It is recency bias. I meet a lot of stupid young millennials who have never experienced an economic crash. During the GFC they were not paying the bills. They are too young to know much about the dot com bubble. Just wait until the market cycle goes against them. Yes, you can make 200k in silicon valley right now. You could make more, adjusted for inflation, back in 1999. That market eventually entered a downcycle that lasted for 7 or so years. The curren generation of STEM grads seems to think that this hiring boom in tech is permanent. (You should see the stunned faces of dopey asian STEM students when I try to tell them to study market cycles).

In reply to by Freedom Lover

jbwilson24 cougar_w Fri, 07/21/2017 - 18:02 Permalink

"Interns make $80K and then get a job in 6 months." What is the success rate at your company for intern conversions? At mine (hint: large internet search company in Silicon Valley) it is about 5% hirebacks. That is better than our general 2% acceptance rate.Not 'everyone' can get an automatic job in SV. Plus there is tons of competition from the H1Bs. 

In reply to by cougar_w

factorypreset Rockatanski Fri, 07/21/2017 - 18:15 Permalink

Actually, English majors have a better chance getting into med school than other majors (even bio or chem) because not only do they have to earn their degree in English, which is no small accomplishment, but they also have to complete the math and hard science prerequisites and pass the MCATS.  College level English courses are no joke. If you don't believe me - go to your local community college and take a few English courses and see for yourself. 

In reply to by Rockatanski

indygo55 oandakid718 Fri, 07/21/2017 - 13:47 Permalink

Hey, the banks or lenders whoever they are took the risk with students who are by definition sub-prime borrowers. Oh sure they are co-signed by someone with assets or a paying job and they are non-recourse, but when the stone has no blood, WTF are you gonna do? Obviously the co-signers and non-recourse issue ain't workin like its was supposed to. Will they still be lending after the bailout? After they get 10% of the balance due? I don't think so. What will that do to the colleges and universities that charge so much? Hummmmmm I'm thinkin they will freak out when they have 50% or fewer paying students showing up on campus next year. 

In reply to by oandakid718

micksavage2010 blindfaith Fri, 07/21/2017 - 15:42 Permalink

y r u channeling john mccain. how bout we draft your twisted corpse first regardless of your obvious signs of brain cancer? if ur old enuff to remember the draft from vietnam, lotz of "draft dodgers" like the donald and the bill and the cheney got "deferments" cuz they had a connection. don't know how bringing back the draft would be of benefit to amerikka. idjit.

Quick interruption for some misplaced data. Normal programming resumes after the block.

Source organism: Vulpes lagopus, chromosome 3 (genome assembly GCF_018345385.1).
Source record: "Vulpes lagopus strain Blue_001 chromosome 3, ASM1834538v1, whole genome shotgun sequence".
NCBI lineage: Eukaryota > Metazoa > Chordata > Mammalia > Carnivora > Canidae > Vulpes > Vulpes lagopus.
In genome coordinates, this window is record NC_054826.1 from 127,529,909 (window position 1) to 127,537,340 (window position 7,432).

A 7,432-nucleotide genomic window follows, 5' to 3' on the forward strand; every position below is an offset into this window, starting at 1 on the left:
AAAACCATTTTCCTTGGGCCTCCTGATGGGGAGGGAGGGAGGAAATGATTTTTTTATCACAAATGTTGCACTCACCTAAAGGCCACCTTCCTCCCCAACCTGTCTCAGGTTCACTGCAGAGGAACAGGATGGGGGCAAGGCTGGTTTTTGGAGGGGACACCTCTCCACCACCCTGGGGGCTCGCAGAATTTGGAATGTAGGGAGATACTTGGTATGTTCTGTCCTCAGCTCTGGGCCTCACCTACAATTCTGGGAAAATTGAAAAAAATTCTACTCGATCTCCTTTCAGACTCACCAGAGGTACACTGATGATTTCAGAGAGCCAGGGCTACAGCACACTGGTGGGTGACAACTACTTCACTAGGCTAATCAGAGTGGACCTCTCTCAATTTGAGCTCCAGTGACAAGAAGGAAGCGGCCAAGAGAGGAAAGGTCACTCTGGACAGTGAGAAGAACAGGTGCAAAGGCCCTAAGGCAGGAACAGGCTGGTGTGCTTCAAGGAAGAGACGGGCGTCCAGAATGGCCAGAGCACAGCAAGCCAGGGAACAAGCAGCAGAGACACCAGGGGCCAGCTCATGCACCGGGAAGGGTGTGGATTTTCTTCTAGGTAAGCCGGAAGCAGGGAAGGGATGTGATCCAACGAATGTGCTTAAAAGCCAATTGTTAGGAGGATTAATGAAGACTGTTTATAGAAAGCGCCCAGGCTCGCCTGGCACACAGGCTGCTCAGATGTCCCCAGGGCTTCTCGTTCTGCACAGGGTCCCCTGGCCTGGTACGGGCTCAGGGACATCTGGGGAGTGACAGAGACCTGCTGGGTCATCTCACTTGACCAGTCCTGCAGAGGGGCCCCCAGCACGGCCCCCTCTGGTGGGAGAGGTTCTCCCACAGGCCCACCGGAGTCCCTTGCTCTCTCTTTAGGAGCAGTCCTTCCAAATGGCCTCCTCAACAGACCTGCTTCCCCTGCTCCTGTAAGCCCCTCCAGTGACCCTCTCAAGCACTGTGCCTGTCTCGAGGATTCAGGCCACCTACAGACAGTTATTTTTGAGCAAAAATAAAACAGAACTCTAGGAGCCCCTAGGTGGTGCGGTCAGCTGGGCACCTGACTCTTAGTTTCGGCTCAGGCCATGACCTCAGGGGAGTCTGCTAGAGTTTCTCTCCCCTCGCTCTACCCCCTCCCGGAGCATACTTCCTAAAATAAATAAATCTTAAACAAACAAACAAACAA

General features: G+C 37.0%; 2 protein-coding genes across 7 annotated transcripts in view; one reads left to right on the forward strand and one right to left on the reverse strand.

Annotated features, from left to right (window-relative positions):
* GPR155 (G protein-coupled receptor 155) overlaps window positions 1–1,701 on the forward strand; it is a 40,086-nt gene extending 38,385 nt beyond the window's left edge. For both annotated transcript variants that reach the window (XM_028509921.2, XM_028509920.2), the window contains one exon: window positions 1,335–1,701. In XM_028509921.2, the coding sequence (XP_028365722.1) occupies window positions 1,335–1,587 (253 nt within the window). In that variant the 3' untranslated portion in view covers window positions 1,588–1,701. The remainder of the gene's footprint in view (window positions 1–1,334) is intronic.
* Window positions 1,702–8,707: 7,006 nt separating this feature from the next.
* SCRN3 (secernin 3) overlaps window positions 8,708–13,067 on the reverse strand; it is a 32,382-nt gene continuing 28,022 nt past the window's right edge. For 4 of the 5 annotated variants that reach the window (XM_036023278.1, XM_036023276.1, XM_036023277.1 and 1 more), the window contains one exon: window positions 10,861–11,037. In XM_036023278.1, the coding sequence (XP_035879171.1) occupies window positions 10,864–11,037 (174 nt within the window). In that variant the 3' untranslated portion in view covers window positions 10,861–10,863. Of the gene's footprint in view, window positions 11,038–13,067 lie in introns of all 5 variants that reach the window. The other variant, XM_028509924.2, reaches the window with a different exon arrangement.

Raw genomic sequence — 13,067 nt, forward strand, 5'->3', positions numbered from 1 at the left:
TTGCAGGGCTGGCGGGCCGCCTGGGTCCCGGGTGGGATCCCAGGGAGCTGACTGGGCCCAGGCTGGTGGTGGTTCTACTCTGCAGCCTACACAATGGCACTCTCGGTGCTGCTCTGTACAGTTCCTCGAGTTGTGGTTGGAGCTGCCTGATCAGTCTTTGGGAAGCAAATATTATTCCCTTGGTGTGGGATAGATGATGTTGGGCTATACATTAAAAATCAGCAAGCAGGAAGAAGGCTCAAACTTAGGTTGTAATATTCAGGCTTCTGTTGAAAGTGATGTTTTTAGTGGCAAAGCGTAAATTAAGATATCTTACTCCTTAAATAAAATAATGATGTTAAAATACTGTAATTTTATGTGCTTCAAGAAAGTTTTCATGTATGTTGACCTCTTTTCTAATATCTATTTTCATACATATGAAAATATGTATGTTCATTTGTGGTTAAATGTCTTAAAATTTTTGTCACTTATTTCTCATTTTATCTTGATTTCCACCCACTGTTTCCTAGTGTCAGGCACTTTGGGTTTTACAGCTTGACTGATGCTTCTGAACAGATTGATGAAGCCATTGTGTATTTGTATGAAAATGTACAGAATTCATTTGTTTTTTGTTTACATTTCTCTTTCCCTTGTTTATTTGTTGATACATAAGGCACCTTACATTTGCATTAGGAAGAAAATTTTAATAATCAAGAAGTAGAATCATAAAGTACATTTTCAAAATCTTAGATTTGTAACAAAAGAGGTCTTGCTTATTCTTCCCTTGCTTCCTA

In reply to by blindfaith

vq1 Fri, 07/21/2017 - 13:40 Permalink

lets be careful busting the balls of liberal arts majors. Wiki states: liberal arts are considered essential for a free person (Latin: liberalis, "worthy of a free person")[1] to know in order to take an active part in civic life, something that (for Ancient Greece) included participating in public debate, defending oneself in court, serving on juries, and most importantly, military service. Grammar, logic, and rhetoric were the core liberal arts, while arithmetic, geometry, the theory of music, and astronomy also played a (somewhat lesser) part in education.[2]

We dont want forever a bunch of non-thinking "intellectuals" running our banking and science institutions. We want critical thinkers.

I have a liberal arts degree. I am gainfully employed making REAL things that are useful for REAL people doing REAL work in the REAL world.

I will admit that the major has been highjacked by bullshit, but dont throw the baby out with the bath water.

Boxed Merlot vq1 Fri, 07/21/2017 - 14:21 Permalink

..(.Ancient Greece) included...Grammar, logic, and rhetoric...

The Greek Pathos, Ethos and Logos training provided a decent foundation on which to build cogent thought, but I personally find the ancient Roman "authority" of "force" to be an element to be reckoned with.

Neither system allows for an adequate deciphering of "truth", [alethia], however, and as a result a continuation of building on these structures may eventually be found to be not only faulty and dangerous, but downright lethal.

I remember a story Jesus spoke about while He was here concerning a wall falling on a bunch of people who died as a result. The report went out about the dead deserved it as it was a "divine" judgement but He seemed to redirect the report as having roots in the failure, obsolescence and insolence of man.


In reply to by vq1

Cigar Smoker vq1 Fri, 07/21/2017 - 14:31 Permalink

On my first day orientation at Stanford in 1953 we were told: "This college education will never make you a dime, we grade on the curve with a 33% flunk-out rate, if you work hard and manage to get a degree with good grades maybe you can gain admission to a good professional school and get a degree in medicine, law, or engineering if you need to make a living. Look to your left, look to your right, one of you will be gone by Christmas, so get to work, this will be the hardest thing you ever do in your life".  I worked my way through as a carpenter, took my degree in philosophy, and when I graduated went back to work as a carpenter and eventually became a builder, but an educated builder.

In reply to by vq1

artichoke vq1 Fri, 07/21/2017 - 20:32 Permalink

It's not to say that every liberal arts graduate is useless.  But it's worse now than when you attended.  They must now attend courses that indoctrinate them into a communistic mindset.So as a prospective employer, or private underwriter of student loans, it would be a good enough assumption that a given liberal arts student is worthless enough not to hire, or not to lend to.

In reply to by vq1